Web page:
“Suits” And Law: The Real Life Mike Ross

If you’re reading this, chances are you’ve watched at least some of every law lover’s favorite show: “Suits.” If you haven’t, here’s the gist of what you need to know (spoiler alert): Mike Ross, a brilliant college expellee who gets caught up in his roommate’s drug deal, impresses an interviewer for a top law firm so much that he gets offered an associate job without ever attending law school. The show makes it clear that Mike is breaking the law, but it’s not clear which laws he’s breaking. Let’s see some of the laws Mike Ross broke by looking at the story of the real-life Mike Ross, Leaford George Cameron.

Leaford George Cameron was born in Jamaica but made his fraud life in Burlington, New Jersey. Over his time posing as an attorney in Burlington, Cameron amassed over 70 clients, spanning from New Jersey all the way to India. The bulk of his clients were low-income or immigrants, and Cameron mainly dealt with immigration law.

Cameron went to what most people would consider ridiculous lengths to maintain that he was a legitimate attorney. He made fake firm names; forged business cards; created stationery with the firm name; fabricated names of nonexistent lawyers in the firm, even filing papers in their name; and used Attorney Identification Numbers from legitimate Pennsylvania attorneys to assert that he was a real lawyer. Fake firm names included Cameron and Associates, P.C. and Bernstein, Hamilton and Associates, and others. Cameron also created fake mailing addresses — ex. Suite A-1, B-2 — to make the courts and his victims believe that he had a commercial office. To avoid potential exposure to the IRS or New Jersey government, Cameron called himself a “consultant” or other lawyer-adjacent positions in his tax returns. You’d think if Cameron were willing to go to such extreme ends to create a fake attorney business, he’d at least provide a decent service, right? Wrong. In his trial, the government presented evidence that Cameron provided “substandard” services to his clients — examples include a case where one of Cameron’s clients’ home was foreclosed and another where a National Honor Society student was wrongfully deported.

Yet, somehow, none of this is the most ridiculous part of the case. The most ridiculous part about it is that Cameron did it before — two different times. In 1992, Cameron gained 36 clients before being arrested in Bensalem, Pennsylvania, and in 2014, he was convicted for impersonating an attorney after his no-contest plea. In fact, Cameron ran the phony law firm from his home while on probation for the 2014 conviction of impersonating an attorney.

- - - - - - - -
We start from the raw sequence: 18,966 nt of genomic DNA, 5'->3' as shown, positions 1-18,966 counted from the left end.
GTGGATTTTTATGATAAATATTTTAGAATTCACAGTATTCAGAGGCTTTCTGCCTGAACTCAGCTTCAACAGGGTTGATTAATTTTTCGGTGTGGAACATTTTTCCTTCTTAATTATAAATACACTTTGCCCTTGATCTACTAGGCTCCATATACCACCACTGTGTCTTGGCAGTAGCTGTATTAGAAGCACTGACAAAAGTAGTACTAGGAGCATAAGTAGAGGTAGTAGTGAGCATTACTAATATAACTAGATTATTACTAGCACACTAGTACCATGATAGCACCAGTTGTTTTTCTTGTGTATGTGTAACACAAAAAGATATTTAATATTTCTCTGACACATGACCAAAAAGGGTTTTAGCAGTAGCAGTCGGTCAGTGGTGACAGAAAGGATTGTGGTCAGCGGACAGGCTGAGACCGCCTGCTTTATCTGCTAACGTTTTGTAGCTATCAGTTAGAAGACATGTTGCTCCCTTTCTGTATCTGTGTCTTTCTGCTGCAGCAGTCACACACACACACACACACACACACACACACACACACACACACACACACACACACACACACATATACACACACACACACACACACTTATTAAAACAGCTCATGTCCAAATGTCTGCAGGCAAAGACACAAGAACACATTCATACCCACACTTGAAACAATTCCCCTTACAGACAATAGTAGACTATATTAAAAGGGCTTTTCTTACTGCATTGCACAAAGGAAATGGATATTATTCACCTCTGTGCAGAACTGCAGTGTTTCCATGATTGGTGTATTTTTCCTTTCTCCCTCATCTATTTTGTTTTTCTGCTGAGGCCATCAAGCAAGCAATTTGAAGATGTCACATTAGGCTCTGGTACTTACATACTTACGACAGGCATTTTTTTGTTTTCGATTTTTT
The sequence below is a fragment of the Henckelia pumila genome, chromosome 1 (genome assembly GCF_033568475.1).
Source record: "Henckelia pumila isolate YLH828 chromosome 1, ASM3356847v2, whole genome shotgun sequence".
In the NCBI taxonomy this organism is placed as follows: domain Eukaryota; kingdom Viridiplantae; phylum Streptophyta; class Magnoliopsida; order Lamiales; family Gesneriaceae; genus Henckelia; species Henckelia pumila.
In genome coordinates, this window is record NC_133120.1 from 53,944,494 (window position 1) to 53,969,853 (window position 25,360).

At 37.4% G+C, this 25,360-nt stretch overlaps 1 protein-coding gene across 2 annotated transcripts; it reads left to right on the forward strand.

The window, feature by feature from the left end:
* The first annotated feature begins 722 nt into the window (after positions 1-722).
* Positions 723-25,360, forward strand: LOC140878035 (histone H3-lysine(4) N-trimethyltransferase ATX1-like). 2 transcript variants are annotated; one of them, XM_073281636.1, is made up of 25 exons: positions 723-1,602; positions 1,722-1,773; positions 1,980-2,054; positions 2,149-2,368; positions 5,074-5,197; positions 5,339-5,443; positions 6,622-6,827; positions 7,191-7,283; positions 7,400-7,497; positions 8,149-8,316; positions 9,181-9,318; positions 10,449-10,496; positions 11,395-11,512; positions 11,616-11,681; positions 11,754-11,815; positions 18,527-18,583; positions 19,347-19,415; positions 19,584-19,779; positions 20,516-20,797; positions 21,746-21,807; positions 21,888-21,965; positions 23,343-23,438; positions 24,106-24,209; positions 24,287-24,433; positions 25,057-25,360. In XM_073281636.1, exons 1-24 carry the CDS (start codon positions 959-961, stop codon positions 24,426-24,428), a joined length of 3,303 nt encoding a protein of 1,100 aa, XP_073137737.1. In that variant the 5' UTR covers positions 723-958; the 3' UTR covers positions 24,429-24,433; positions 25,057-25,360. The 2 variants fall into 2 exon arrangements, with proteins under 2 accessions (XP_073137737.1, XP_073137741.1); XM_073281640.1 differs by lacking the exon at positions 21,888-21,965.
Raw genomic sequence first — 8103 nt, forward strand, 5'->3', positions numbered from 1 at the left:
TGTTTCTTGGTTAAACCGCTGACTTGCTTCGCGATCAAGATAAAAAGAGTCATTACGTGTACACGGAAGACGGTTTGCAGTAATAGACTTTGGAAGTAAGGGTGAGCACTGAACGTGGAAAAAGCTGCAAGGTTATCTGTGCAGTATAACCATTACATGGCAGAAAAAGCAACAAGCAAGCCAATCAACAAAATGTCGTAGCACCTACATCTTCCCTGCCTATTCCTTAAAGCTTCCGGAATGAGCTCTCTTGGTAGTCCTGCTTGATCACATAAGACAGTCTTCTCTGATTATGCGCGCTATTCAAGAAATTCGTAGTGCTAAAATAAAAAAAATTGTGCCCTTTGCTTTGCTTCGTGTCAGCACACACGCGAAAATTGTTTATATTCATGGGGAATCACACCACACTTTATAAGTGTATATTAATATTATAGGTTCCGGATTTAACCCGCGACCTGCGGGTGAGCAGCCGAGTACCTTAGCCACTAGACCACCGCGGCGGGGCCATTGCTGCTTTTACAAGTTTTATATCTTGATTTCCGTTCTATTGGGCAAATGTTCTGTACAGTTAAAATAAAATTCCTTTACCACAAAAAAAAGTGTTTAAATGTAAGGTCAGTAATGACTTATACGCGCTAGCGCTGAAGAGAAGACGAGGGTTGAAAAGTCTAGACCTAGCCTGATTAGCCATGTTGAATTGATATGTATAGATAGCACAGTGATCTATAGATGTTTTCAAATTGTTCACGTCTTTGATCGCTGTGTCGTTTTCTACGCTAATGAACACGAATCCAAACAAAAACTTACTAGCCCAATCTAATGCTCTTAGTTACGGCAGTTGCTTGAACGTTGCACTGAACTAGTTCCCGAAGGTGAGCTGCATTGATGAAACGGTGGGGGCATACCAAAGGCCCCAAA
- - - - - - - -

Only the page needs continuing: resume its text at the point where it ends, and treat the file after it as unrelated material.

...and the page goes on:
When multiple of Cameron’s clients realized that they weren’t receiving valid legal counsel, Cameron’s act began to fall apart. Cameron attempted to prevent being sold out by threatening to have his clients deported, but that didn’t last. On Feb. 13, 2018, following an investigation by ICE and Homeland Security, with assistance from US Citizenship and Immigration Services, a federal jury found Cameron guilty on all counts, which included one count of mail fraud, two counts of wire fraud, and three counts of making false statements. Cameron’s sentencing came on May 31, 2018. While he faced a potential maximum sentence of 75 years and up to $1.5 million in fines, Cameron ended up being sentenced to only 12 years with three additional years of supervised release. On March 8, 2023, Cameron passed away at age 78 while serving his sentence in Philadelphia. 

Cameron’s case is quite the outlier. It’s not every day that someone gets convicted for impersonating an attorney, but perhaps the most compelling part of the case was how long it took the government to stop Cameron’s impersonation: over 26 years. Cameron’s story shares some similarities with the fictional story of Mike Ross, but Ross, at the very least, still served his clients. Maybe if Cameron had provided adequate services to his client, the courts never would’ve stopped him. Nevertheless, the critical takeaway from Ross’ and Cameron’s stories is simple — it’s not a great idea to practice law without a law degree.


Luke Mallory is from Memphis, TN, studying Political Science and Philosophy

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